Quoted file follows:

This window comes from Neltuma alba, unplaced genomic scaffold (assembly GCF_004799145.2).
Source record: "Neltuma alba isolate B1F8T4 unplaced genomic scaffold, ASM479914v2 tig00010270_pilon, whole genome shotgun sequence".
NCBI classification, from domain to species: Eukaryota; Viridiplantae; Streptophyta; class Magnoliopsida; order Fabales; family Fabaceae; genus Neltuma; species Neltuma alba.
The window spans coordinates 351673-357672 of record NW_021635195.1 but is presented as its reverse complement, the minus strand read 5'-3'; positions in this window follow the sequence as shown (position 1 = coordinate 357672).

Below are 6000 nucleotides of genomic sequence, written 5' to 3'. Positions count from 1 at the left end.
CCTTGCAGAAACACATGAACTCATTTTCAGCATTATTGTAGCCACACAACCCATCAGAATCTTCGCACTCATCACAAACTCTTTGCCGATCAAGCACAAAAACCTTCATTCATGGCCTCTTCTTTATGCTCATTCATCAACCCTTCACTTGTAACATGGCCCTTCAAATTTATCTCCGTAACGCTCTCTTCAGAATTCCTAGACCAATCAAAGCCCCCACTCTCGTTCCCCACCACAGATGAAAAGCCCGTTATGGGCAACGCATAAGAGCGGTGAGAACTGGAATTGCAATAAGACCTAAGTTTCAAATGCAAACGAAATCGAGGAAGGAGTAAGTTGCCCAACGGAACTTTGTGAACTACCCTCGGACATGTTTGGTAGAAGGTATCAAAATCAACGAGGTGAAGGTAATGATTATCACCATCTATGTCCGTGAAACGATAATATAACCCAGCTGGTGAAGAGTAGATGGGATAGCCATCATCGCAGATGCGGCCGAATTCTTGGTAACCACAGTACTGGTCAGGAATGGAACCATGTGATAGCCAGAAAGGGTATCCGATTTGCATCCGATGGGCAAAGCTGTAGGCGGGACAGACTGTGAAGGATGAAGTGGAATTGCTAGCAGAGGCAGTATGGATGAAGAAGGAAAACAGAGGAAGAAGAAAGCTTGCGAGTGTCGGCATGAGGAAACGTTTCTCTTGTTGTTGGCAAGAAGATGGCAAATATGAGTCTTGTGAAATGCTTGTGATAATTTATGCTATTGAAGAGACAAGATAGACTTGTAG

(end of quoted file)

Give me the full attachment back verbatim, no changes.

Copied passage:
This window comes from Neltuma alba, unplaced genomic scaffold (assembly GCF_004799145.2).
Source record: "Neltuma alba isolate B1F8T4 unplaced genomic scaffold, ASM479914v2 tig00010270_pilon, whole genome shotgun sequence".
NCBI classification, from domain to species: Eukaryota; Viridiplantae; Streptophyta; class Magnoliopsida; order Fabales; family Fabaceae; genus Neltuma; species Neltuma alba.
The window spans coordinates 351673-357672 of record NW_021635195.1 but is presented as its reverse complement, the minus strand read 5'-3'; positions in this window follow the sequence as shown (position 1 = coordinate 357672).

Below are 6000 nucleotides of genomic sequence, written 5' to 3'. Positions count from 1 at the left end.
CCTTGCAGAAACACATGAACTCATTTTCAGCATTATTGTAGCCACACAACCCATCAGAATCTTCGCACTCATCACAAACTCTTTGCCGATCAAGCACAAAAACCTTCATTCATGGCCTCTTCTTTATGCTCATTCATCAACCCTTCACTTGTAACATGGCCCTTCAAATTTATCTCCGTAACGCTCTCTTCAGAATTCCTAGACCAATCAAAGCCCCCACTCTCGTTCCCCACCACAGATGAAAAGCCCGTTATGGGCAACGCATAAGAGCGGTGAGAACTGGAATTGCAATAAGACCTAAGTTTCAAATGCAAACGAAATCGAGGAAGGAGTAAGTTGCCCAACGGAACTTTGTGAACTACCCTCGGACATGTTTGGTAGAAGGTATCAAAATCAACGAGGTGAAGGTAATGATTATCACCATCTATGTCCGTGAAACGATAATATAACCCAGCTGGTGAAGAGTAGATGGGATAGCCATCATCGCAGATGCGGCCGAATTCTTGGTAACCACAGTACTGGTCAGGAATGGAACCATGTGATAGCCAGAAAGGGTATCCGATTTGCATCCGATGGGCAAAGCTGTAGGCGGGACAGACTGTGAAGGATGAAGTGGAATTGCTAGCAGAGGCAGTATGGATGAAGAAGGAAAACAGAGGAAGAAGAAAGCTTGCGAGTGTCGGCATGAGGAAACGTTTCTCTTGTTGTTGGCAAGAAGATGGCAAATATGAGTCTTGTGAAATGCTTGTGATAATTTATGCTATTGAAGAGACAAGATAGACTTGTAG